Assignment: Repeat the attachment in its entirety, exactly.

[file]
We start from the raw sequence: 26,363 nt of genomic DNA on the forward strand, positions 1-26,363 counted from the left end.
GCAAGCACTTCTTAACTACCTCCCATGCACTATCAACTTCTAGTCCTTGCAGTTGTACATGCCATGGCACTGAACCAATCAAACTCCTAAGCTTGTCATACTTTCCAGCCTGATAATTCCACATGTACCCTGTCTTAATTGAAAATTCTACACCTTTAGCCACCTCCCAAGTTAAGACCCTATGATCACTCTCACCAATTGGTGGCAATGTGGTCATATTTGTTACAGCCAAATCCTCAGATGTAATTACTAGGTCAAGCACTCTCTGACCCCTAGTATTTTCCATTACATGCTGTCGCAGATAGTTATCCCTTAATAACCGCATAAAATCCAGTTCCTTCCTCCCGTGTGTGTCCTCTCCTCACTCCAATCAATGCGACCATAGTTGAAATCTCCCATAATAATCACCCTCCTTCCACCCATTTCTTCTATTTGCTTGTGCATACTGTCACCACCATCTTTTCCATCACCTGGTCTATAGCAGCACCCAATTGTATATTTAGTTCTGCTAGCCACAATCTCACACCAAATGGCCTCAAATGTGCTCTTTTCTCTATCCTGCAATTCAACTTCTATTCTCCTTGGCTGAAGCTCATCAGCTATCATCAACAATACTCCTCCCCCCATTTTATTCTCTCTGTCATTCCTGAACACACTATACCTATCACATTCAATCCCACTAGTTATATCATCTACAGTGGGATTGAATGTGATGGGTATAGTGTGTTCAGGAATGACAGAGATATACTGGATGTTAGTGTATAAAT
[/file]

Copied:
We start from the raw sequence: 26,363 nt of genomic DNA on the forward strand, positions 1-26,363 counted from the left end.
GCAAGCACTTCTTAACTACCTCCCATGCACTATCAACTTCTAGTCCTTGCAGTTGTACATGCCATGGCACTGAACCAATCAAACTCCTAAGCTTGTCATACTTTCCAGCCTGATAATTCCACATGTACCCTGTCTTAATTGAAAATTCTACACCTTTAGCCACCTCCCAAGTTAAGACCCTATGATCACTCTCACCAATTGGTGGCAATGTGGTCATATTTGTTACAGCCAAATCCTCAGATGTAATTACTAGGTCAAGCACTCTCTGACCCCTAGTATTTTCCATTACATGCTGTCGCAGATAGTTATCCCTTAATAACCGCATAAAATCCAGTTCCTTCCTCCCGTGTGTGTCCTCTCCTCACTCCAATCAATGCGACCATAGTTGAAATCTCCCATAATAATCACCCTCCTTCCACCCATTTCTTCTATTTGCTTGTGCATACTGTCACCACCATCTTTTCCATCACCTGGTCTATAGCAGCACCCAATTGTATATTTAGTTCTGCTAGCCACAATCTCACACCAAATGGCCTCAAATGTGCTCTTTTCTCTATCCTGCAATTCAACTTCTATTCTCCTTGGCTGAAGCTCATCAGCTATCATCAACAATACTCCTCCCCCCATTTTATTCTCTCTGTCATTCCTGAACACACTATACCTATCACATTCAATCCCACTAGTTATATCATCTACAGTGGGATTGAATGTGATGGGTATAGTGTGTTCAGGAATGACAGAGATATACTGGATGTTAGTGTATAAAT